What would you say if you had one shot to give your kids advice about relationships as they head toward marriage?
This past week, I got my chance, at an engagement party for my firstborn son, Uriel, and his lovely fiancée Erika.
Inspired by Erika’s request that I design a monogram for their wedding invitation with the letters Aleph, Aleph, and Bet – the initials of their names and the first letters of the Hebrew alphabet – I spoke about some “Aleph Bets” of relationships. From there the leap to ABCs was fairly short. After sharing some ideas about the weekly Torah portion, Rabbi Akiva, and different mathematical equations that could be used to describe marriage, I took advantage of my captive audience and offered the young couple some unsolicited relationship advice for the months, weeks, and years to come.
My tips took the form of an acrostic with a string of verbs from A to Z, in the spirit of the liturgy of the High Holidays, since the wedding is planned for just before Rosh Hashanah:
The ABCs of a Good Marriage
Admire, adore, be attentive, accommodate, and apologize.
Build, believe, and don’t forget to buy flowers!
Compromise, communicate, and commiserate. Be calm, considerate, and choose your battles. Cherish, care, and cuddle.
Don’t forget birthdays and anniversaries. Be devoted and dream.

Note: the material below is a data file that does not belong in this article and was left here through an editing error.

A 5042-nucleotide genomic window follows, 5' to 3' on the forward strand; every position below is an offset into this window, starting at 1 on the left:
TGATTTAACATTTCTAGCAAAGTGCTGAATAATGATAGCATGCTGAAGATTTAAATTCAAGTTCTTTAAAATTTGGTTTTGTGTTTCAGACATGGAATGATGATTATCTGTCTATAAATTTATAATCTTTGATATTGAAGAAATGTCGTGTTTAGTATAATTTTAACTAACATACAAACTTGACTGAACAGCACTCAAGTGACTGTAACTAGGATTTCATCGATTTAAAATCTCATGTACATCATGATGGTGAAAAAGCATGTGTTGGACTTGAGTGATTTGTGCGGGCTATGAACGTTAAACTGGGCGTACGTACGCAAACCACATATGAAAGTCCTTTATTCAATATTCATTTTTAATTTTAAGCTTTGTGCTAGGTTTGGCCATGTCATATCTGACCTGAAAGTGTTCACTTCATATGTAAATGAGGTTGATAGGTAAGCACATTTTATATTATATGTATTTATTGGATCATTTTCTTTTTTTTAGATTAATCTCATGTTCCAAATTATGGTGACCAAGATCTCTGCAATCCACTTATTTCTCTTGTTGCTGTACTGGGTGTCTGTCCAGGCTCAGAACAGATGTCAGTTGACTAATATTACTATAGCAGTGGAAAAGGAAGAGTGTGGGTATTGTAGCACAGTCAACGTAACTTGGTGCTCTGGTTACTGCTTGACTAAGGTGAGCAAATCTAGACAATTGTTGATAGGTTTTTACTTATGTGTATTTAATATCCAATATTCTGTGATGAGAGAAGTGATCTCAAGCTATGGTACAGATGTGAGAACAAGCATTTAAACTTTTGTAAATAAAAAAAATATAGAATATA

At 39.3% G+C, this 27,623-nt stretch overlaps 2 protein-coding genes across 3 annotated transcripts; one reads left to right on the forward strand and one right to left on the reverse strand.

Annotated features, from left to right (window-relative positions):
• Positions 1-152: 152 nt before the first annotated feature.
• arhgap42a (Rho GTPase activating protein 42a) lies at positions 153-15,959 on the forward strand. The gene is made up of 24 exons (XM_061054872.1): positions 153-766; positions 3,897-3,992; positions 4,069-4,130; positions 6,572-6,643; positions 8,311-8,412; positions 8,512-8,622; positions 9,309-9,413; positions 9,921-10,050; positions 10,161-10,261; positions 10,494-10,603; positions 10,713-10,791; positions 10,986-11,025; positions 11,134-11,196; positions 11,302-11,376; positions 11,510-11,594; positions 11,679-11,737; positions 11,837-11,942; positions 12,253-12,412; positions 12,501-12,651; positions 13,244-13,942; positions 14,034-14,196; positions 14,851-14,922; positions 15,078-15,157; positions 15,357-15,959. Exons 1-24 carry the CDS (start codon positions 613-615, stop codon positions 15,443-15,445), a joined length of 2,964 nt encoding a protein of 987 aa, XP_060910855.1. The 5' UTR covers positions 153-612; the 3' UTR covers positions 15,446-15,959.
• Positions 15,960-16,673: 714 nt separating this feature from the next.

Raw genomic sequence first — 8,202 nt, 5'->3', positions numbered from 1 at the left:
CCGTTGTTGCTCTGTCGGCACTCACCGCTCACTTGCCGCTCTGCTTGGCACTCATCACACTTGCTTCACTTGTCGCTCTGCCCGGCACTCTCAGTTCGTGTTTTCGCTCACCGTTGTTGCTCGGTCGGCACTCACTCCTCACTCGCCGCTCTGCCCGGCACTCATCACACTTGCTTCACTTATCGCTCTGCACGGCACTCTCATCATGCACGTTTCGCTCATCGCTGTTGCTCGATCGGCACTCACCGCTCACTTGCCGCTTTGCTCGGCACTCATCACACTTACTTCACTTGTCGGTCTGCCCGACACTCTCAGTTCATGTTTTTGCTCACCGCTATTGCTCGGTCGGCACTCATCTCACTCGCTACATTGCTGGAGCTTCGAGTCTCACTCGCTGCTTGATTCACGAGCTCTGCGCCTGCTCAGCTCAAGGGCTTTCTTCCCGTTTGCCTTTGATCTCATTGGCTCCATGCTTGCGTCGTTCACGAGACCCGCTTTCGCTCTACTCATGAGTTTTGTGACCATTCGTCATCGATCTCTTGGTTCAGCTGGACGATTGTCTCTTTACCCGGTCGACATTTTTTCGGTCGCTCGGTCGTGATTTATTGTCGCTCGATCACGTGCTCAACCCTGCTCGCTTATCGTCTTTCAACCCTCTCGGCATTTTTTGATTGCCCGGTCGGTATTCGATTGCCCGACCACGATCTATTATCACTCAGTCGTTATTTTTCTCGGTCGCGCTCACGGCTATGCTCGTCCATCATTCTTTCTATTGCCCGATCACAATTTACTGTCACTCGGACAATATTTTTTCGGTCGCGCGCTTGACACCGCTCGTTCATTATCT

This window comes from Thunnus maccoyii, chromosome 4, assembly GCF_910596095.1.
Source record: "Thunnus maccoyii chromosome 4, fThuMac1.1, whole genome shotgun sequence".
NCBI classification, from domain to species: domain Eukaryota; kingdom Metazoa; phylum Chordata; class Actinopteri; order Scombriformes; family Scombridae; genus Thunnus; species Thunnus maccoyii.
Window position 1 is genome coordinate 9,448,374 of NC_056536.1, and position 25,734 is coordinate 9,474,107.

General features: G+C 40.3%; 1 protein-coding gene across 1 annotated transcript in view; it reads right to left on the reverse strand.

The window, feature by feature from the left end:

Empathize, excite, and enjoy!
Fight fair, forgive, and be faithful. Be flexible, be friends, and have fun!
Give, be generous, gracious, grateful, and genuine.
Be honest, helpful, and happy. Hug and hold hands. And really hear.
Invest in each other, inquire, and identify. Be intimate and independent.
Love, laugh, and listen. Lust (but only for each other) and be loyal.
Make love, mellow out, meet, and merge. Make each other the best people you can be.
Nurture and nourish.
Be open and open-minded.
Be passionate, positive, polite, and playful. Be partners and pacify. And for God’s sake, put down the toilet seat!
Remember to be quiet together. Find quality time.
Respect, reconcile, repair, and be romantic.
Be supportive, sincere, share, and see each other’s needs. And never mind what they say in Love Story: don’t forget to say sorry.
Trust, be tender, be tolerant, and take out the garbage!
Be understanding, unite, and love unconditionally.
Validate! Validate! Validate! Both thoughts and feelings.
Don’t worry and be warm.
X-cite, x-plain, and x-press.
Yield, and be yourself.
Take it eazy and zei gezunt!
Hopefully, my son and his bride will be able to find extra layers of meaning in these recommendations over time, amending the text as desired, adding their own words and insights, and making the guidelines their own as they continue their journey through life together.
What are your ABCs?